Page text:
New Friends

Hey guys!  My name is Canyen and I was part of the Project Kuya team for the 2017 trip.  I am beyond thankful to the members and directors of this team that let me come along with them as they showed me what it means to be a part of the team.

I wrote a post before I left with Project Kuya about what I loved about the Philippines the first time I went, and what I expected with going back.  I wrote about how much I love the Filipino people and how I’m grateful for all the life skills I learned from them.  I wanna share a few thoughts about what it was like to go back!

During the time that I was preparing to go, a lot was happening in my life and I wasn’t really focused on going back.  To me the trip to the Philippines, it seemed like something I would let happen to me and not something I had to prepare to actually work for and participate in.  I thought the project would just kind of happen naturally and that I would be fine with that.  

On our very first day, we went to the Chinese Cemetery where we knew we would be doing our project.  Our plan was limited, but we had a ton of supplies and we were just going to give them out.  In that moment of seeing the people living in the tombs and between memorials - probably the most abject form of poverty I have ever seen, even having lived in the Philippines previously - I got to fall in love with the Philippines and the Filipino people all over again.  The kids were so excited to see Americans, to show us around, to introduce us to their friends, and to tell us jokes.  I remember one little girl and her friends absolutely astounded that we were coming back to give gifts and talking amongst themselves of cancelling plans they had to meet us there.

Later when we came back, I had something of a spiritual experience.  Whether you’re religious or not, I believe in brief but deeply and personally significant moments that offer such profound lessons as to define character.  This experience I had in the tombs was one of them.  The others in the team were handing out clothes and food, but I felt to take a frisbee and go play frisbee with that same little girl and her friends that I had only met the day before.  Not only were they beyond excited to get toys from us, but they were eager to learn how to throw the disc, and ecstatic to teach their friends once they had learned the techniques for themselves.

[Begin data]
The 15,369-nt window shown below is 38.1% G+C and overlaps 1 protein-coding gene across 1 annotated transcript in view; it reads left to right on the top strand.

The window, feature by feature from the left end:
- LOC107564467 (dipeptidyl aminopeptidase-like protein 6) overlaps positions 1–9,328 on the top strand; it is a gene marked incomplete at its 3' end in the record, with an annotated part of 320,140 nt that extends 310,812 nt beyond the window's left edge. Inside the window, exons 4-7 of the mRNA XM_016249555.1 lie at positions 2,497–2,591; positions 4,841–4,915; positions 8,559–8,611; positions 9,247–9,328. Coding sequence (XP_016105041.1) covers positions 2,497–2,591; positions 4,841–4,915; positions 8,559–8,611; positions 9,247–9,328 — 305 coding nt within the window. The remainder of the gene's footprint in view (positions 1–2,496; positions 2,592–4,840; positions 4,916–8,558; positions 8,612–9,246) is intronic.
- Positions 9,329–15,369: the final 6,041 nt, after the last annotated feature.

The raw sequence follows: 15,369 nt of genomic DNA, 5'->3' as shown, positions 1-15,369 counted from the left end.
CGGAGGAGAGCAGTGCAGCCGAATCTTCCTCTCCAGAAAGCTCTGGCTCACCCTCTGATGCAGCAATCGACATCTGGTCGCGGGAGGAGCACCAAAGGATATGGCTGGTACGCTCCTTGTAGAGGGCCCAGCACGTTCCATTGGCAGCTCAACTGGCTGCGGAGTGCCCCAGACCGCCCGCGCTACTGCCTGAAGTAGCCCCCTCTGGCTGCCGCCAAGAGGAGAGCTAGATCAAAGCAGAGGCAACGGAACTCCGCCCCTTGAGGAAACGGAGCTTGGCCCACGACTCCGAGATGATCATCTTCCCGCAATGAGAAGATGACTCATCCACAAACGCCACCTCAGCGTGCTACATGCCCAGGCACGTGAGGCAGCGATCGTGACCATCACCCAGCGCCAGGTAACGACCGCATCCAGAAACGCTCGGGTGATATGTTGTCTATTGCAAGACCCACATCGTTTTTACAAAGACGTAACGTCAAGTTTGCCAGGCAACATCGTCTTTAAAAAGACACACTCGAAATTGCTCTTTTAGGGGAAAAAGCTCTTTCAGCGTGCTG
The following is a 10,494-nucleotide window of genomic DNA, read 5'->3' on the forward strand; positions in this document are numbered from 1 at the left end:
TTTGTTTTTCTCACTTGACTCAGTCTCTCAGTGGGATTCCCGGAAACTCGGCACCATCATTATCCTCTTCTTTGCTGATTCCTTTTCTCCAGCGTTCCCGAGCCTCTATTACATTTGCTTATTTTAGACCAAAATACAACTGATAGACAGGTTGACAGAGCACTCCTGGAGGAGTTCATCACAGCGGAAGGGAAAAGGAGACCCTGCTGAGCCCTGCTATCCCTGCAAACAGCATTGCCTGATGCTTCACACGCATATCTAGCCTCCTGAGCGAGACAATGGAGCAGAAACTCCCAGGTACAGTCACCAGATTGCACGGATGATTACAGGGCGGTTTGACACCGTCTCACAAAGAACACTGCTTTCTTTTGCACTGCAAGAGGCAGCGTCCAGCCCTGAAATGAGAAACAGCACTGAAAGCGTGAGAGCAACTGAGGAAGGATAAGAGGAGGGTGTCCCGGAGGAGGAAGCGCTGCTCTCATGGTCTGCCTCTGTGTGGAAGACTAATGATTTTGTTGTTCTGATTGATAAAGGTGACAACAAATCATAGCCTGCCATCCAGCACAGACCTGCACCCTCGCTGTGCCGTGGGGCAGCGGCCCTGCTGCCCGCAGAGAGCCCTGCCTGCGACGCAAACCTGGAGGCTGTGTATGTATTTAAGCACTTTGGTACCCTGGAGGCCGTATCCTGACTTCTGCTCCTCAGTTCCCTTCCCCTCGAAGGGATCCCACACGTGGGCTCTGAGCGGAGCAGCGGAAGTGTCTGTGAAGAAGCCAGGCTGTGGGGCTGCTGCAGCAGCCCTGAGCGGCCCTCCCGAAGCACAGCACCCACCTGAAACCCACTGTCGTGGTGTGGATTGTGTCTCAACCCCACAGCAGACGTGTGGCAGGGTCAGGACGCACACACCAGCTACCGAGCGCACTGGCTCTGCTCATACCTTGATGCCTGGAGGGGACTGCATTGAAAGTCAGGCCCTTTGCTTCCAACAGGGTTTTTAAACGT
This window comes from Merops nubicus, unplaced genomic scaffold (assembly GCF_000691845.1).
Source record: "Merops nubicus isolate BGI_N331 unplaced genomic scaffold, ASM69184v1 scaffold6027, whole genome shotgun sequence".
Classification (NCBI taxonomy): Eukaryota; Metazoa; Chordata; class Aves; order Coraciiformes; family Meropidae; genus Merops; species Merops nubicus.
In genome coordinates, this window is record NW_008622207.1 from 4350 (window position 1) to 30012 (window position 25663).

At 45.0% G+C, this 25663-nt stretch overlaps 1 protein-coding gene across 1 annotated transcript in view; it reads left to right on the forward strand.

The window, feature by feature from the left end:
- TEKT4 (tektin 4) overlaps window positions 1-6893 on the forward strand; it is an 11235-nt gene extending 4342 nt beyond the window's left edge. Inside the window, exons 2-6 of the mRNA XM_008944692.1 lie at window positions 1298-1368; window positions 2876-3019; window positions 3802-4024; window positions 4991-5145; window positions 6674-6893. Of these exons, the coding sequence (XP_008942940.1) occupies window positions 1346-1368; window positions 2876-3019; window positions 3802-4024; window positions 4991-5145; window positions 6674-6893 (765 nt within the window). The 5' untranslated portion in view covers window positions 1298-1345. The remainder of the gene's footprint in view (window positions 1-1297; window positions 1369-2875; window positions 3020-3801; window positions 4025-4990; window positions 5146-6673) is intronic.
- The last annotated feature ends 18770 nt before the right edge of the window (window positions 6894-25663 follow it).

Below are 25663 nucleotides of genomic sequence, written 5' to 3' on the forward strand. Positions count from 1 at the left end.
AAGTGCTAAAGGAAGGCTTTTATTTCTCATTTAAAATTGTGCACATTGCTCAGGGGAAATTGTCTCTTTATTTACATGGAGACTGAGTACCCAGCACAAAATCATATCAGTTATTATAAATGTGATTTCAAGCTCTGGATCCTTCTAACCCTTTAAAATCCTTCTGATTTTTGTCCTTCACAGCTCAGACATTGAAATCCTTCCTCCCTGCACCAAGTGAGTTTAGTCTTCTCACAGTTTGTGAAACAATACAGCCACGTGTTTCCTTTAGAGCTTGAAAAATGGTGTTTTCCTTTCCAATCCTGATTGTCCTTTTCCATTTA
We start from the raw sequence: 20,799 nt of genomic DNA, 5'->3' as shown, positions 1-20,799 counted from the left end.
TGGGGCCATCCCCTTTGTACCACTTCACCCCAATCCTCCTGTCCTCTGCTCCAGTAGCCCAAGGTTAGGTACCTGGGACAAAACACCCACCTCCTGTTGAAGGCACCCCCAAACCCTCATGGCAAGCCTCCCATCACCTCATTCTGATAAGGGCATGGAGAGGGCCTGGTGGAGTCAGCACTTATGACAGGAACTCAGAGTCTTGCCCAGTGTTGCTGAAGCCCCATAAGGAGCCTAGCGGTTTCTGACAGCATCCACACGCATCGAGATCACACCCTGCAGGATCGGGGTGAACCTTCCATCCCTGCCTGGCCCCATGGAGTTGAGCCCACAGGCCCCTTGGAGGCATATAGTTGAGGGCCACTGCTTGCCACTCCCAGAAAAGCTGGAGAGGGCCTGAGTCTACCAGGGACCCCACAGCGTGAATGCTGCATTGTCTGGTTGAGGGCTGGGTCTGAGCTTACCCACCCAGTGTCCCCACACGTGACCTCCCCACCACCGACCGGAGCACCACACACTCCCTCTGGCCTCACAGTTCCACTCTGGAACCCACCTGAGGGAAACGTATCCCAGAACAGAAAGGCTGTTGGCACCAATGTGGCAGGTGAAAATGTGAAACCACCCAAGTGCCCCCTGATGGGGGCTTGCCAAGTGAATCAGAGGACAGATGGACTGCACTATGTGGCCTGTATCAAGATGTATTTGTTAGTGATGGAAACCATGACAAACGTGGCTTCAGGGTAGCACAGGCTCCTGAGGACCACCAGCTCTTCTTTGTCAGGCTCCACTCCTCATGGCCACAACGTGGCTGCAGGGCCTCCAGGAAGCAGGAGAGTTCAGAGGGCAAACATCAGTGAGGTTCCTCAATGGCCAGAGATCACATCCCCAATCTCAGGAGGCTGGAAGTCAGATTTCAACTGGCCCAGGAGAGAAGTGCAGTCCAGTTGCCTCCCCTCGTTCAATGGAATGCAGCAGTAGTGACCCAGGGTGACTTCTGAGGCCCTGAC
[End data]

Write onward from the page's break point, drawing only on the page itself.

Here was my life-changing experience: when I thought to myself, somewhat skeptically, of the overall significance of giving these people more clothes, more food, more toys, more candy, and more material things that would be useful to them for a while but eventually get thrown away, I realized we were doing something far more than that.  We had given those people our time.  We had shown them that of all we could have been doing, we chose to be with them and we actually liked being there.  For those moments I played frisbee with those kids, I think they appreciated not so much that they had something to play, but someone who cared enough to play with them.  

This whole project gave so much materially, but those gifts, for me, don’t come close to the significance of giving one’s time, actually, one’s entire being or life to helping people and just letting them know that they matter - that they’re worth the effort.  The Filipino people taught me the importance of loving and caring for people in the first place; I’m humbled and deeply glad that I got to show them what I had learned from them when I went back to Cebu with Project Kuya.

Hope I’ll get to write you guys again!  Stay tuned for more!

Robin Uata